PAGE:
MR GUNN:  Your Honour, when we put this together initially, obviously it was in response to the Commission having put a particular issue to us.  One of our concerns was the focus at the time, including back at the original hearing, by some of the employer witnesses, that they were only two awards that were relevant, that is, the Children's Services Award and the Educational Services (Teachers) Award.


What we were attempting to do with our proposed clause 4.8 was to draw attention to the fact that there are more than just those two awards that are routinely used in an early childhood setting.  The Clerks – Private Sector Award I believe is used in virtually every early childhood setting in the country, or should be.  And many services utilise either the Health Professionals Award or the Social and Community Services Award.  And so that was the intent of the (indistinct words).


We're certainly not looking to create a situation where there is any coverage conflict of that arising issue.  So we wouldn't press that, if it's the (indistinct) the remaining parties that that is the likely outcome.  In regards to the IEU's proposal around the hyperlink, we have no objection to that.  But again, I note it's only going to one award, and it's ignoring the fact that there are other multiple awards.  And I think there would actually be a negative outcome from that, where it would cause people to ignore the existence or the relevance of those other awards.


So I would prefer if we weren't going to have our proposed clause 4.8, that there also not be the hyperlink, as proposed by the IEU.  Not because I think it's a poor suggestion, but because I think that, in the absence of that other information that addresses employers' attention to the multiple awards, it could actually create confusion.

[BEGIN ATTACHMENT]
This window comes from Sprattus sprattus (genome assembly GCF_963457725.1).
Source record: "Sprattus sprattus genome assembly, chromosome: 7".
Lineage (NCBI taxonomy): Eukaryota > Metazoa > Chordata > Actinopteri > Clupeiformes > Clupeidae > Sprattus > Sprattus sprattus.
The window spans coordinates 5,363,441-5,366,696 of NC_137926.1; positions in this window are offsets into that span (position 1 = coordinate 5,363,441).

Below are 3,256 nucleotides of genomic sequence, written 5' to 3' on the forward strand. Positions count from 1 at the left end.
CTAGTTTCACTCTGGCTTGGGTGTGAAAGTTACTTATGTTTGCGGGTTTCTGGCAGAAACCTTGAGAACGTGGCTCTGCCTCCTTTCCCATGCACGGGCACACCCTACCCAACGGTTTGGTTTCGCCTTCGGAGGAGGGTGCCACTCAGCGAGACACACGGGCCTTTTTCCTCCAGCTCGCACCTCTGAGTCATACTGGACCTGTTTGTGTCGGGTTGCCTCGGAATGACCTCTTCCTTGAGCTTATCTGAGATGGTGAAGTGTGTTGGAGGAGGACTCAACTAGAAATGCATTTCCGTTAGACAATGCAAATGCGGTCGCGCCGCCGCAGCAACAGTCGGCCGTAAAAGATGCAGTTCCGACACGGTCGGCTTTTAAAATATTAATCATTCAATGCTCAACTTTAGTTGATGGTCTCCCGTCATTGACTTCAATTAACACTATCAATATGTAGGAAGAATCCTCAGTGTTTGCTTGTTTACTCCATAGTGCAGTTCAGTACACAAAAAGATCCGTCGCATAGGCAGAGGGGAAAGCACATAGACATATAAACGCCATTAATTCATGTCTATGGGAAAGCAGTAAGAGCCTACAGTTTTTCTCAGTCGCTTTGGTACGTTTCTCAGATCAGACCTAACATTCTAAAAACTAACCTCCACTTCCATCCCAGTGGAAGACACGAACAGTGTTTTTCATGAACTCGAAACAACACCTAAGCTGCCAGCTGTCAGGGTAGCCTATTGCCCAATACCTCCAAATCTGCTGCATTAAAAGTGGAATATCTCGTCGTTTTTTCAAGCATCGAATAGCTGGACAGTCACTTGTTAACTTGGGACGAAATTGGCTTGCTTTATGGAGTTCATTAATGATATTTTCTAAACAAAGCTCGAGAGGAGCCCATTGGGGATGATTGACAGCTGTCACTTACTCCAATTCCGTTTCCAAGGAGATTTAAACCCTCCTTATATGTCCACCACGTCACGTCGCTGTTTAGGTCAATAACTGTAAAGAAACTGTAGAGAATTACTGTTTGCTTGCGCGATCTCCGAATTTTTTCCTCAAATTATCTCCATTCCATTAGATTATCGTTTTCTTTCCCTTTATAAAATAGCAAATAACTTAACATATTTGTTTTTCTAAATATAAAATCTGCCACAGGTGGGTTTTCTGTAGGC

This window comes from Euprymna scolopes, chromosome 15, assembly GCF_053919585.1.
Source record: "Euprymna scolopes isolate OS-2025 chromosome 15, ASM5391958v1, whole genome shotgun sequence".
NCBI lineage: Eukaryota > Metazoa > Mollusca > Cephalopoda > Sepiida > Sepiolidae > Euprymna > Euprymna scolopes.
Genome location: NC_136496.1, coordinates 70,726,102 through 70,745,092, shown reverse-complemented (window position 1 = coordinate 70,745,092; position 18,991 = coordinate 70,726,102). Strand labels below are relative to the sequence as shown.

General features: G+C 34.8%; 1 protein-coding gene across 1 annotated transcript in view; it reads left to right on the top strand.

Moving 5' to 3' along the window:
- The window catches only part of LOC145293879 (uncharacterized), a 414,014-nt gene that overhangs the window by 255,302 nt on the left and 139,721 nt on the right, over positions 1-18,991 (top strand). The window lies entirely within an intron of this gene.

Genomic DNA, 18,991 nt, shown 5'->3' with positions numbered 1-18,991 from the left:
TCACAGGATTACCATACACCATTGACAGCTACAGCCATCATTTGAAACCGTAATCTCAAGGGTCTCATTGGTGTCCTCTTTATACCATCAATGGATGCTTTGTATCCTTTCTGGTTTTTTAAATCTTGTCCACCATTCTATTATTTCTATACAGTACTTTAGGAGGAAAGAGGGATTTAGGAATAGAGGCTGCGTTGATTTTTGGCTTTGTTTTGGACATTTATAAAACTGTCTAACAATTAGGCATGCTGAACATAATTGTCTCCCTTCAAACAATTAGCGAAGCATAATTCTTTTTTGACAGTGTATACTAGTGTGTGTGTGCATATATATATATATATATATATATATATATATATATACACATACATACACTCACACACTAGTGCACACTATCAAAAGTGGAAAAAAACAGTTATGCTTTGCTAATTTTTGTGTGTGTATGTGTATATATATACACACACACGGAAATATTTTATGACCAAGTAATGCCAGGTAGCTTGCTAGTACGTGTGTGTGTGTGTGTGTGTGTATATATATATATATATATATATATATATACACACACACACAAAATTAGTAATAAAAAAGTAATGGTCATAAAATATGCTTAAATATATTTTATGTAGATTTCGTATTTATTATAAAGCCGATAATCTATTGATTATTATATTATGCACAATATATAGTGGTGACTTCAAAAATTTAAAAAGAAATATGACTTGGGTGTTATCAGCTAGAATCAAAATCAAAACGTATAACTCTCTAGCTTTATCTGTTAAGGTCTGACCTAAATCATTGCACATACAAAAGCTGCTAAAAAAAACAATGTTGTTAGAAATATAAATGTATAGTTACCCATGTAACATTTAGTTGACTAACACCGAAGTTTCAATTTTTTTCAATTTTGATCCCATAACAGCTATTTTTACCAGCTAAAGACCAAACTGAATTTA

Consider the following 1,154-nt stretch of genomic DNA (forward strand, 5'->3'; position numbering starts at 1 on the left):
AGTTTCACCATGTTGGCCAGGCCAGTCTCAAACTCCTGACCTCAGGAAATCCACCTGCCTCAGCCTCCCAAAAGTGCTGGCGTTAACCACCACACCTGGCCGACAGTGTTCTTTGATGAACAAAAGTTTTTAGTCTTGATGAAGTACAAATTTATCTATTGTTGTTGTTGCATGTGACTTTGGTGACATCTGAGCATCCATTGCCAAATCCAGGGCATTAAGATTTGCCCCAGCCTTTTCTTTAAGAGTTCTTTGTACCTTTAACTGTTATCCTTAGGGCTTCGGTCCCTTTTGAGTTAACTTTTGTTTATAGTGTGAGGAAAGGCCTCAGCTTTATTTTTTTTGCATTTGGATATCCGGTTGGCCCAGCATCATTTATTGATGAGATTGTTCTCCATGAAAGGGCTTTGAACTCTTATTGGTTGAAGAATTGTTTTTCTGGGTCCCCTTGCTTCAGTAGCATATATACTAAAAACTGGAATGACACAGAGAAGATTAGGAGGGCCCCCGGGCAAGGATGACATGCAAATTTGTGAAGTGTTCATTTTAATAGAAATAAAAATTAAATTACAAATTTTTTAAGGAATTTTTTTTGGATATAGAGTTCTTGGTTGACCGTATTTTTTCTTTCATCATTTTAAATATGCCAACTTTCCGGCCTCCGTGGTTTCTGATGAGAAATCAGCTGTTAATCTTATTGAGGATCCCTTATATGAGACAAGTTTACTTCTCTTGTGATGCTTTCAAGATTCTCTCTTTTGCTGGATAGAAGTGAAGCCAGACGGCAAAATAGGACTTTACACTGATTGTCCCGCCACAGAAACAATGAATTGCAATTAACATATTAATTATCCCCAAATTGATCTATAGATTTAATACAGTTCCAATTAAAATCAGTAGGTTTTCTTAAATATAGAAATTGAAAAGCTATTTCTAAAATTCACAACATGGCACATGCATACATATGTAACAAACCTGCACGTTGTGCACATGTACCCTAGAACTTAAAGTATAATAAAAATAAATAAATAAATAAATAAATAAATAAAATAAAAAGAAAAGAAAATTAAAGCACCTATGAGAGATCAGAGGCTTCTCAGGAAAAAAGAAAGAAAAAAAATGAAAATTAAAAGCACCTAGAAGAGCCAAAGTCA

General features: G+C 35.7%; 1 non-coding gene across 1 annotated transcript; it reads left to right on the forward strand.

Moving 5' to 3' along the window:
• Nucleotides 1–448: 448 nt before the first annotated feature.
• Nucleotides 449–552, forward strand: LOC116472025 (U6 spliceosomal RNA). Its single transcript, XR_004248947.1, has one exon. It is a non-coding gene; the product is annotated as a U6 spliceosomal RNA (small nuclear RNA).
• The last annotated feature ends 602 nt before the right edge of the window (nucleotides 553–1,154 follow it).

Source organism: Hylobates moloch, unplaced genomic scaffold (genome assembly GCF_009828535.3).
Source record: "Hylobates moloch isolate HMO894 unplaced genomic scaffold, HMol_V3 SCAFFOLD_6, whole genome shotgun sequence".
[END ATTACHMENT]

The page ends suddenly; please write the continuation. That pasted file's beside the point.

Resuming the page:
JUSTICE ROSS:  Thank you, Mr Gunn.  I follow that.  I don't want to put words in your mouth, Mr Wright, but when there's a reference to the IEU's proposal, in fairness to the IEU, I don't think – they weren't advancing it in the way that would normally be understood.  Rather, it was put forward as an alternative to what had previously been discussed.  I think the IEU's primary position is that, 'Well, we shouldn't do anything in relation to it.'  But it was, 'If we were minded to do something, then here are some things to think about.'


This has been an instructive exercise.  It certainly taught me the lessons of trying to be too helpful, and that's something I'll take on board.  Speaking for myself, I think my inclination would be, having heard what the parties have said – and I would invite you to comment if anyone has a different view, but my inclination would be not to take any further steps in relation to this issue, that is, not to pursue the coverage issue, having regard to the views of the parties, and, indeed, Mr Gunn's response to those, and nor to look at the issue of the hyperlink.